Local officials estimate that more than 700,000 people will gather along the beaches and lakeshores nearby to watch the second-to-last shuttle flight.
Jeff Spaulding is the NASA test director and he says he knows exactly why those people are here.
"When you're outside and you can feel those shock waves coming and see as it's climbing up through the sky, that's really what it's all about, when you not only get to see it, but you get to feel it and hear it and hear the rumble shaking the ground. And it is really awe-inspiring."
NASA says there's a 70 percent chance that Endeavour will take off on time tomorrow, but they want to see what happens tonight.
Warren Woodworth is here from League City. He's the chief shuttle engineer for United Space Alliance, a NASA contractor.
"The vehicles are in good shape, ready to go, the only concern we have is the inclement weather, and there's a concern about potential for hail, and so if that's the case we may end up delaying the launch a day."
But that's still just a possibility. Kennedy buzzed with preparations all day. I spoke with Jerry Ross just after he met with the six astronauts in quarantine.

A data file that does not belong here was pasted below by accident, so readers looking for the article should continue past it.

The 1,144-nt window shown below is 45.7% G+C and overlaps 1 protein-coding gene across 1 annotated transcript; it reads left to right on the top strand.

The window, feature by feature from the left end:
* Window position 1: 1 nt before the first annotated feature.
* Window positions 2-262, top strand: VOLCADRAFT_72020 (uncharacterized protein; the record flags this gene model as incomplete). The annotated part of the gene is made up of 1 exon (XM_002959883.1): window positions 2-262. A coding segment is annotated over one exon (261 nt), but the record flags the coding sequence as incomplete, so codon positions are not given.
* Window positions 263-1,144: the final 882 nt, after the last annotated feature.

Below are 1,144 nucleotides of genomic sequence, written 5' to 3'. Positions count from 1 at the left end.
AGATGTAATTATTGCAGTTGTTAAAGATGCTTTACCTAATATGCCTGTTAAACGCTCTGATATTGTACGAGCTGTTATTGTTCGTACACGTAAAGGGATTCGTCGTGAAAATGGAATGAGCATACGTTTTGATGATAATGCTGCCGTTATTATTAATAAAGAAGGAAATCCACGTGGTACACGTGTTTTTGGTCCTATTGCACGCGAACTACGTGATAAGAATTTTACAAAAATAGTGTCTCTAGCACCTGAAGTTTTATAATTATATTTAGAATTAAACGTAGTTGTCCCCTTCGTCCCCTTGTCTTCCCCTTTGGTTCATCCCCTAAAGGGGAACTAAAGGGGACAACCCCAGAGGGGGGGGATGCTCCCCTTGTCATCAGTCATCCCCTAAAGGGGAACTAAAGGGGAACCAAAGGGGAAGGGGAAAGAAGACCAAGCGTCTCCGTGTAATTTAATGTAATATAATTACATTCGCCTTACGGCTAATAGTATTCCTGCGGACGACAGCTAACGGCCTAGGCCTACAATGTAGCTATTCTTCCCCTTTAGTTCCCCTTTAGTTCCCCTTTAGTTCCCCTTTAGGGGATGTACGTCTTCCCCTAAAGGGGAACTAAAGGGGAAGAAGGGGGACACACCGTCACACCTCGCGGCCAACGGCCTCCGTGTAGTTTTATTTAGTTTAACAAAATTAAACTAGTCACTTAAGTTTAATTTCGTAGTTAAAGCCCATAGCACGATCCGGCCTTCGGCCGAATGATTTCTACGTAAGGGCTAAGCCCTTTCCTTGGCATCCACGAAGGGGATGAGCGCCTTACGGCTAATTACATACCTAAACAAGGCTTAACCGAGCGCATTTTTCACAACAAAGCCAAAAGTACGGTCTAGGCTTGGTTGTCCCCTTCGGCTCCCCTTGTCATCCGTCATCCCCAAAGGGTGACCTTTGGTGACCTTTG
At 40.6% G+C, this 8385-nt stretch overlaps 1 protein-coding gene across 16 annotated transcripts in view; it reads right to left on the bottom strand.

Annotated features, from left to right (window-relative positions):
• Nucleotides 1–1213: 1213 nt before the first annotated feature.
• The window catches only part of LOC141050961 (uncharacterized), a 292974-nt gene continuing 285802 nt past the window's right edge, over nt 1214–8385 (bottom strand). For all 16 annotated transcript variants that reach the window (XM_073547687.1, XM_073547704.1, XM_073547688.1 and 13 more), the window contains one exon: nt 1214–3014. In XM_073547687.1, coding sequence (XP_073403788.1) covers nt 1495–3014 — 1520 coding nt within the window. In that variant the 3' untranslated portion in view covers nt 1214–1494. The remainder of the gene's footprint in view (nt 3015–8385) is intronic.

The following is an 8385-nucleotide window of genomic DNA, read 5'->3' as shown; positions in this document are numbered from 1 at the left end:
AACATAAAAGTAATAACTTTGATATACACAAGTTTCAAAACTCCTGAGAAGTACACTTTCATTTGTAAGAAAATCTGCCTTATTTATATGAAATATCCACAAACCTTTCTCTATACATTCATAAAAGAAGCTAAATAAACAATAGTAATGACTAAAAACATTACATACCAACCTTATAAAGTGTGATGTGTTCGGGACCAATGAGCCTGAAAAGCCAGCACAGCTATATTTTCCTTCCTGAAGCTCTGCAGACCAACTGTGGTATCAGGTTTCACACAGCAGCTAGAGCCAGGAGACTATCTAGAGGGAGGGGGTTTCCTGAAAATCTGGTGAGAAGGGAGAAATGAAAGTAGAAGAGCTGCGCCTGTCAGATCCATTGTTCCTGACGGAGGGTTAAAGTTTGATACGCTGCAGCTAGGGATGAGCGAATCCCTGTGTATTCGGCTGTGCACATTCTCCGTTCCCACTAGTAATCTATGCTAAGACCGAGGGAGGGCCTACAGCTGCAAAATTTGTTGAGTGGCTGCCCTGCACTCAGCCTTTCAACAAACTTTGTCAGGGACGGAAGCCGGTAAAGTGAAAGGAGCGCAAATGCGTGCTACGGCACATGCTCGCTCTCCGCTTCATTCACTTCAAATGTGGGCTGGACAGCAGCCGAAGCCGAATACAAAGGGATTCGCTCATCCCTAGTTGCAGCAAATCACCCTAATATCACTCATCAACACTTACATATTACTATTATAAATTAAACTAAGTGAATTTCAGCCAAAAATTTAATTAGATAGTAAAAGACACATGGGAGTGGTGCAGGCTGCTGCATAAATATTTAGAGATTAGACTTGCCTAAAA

"They're relaxed, they're enjoying their quiet time."
Ross flew on seven shuttle missions himself and now works as chief of vehicle integration. That's a fancy way of saying the person that works with the crew. He's sort of like their coach, but also like their stage manager.
"We work with them, we go through training exercises in Houston where they get strapped into a mockup of the space shuttle and we work with them on how many pads they want inside their helmet, how many pads they want on the headrest of the seat, in what sequence do they want their checklist stacked into this little saddlebag that's attached to the side of the seat. It's all the details that they have thought about or worked through, and when they get into the vehicle, everything's the way they want it."
As always, Ross will help the astronauts suit up tomorrow and will ride halfway out to the launch pad with them. He says it's work that is now tinged with sadness.
"Right now there's a lot of frustration and confusion, it's just not a good sense, there's a lot of people that are losing their jobs."
Like the shuttle program, Ross will retire later this year. He spent 32 years at NASA.
From Kennedy Space Center in Florida, I'm KUHF health, science and technology reporter Carrie Feibel.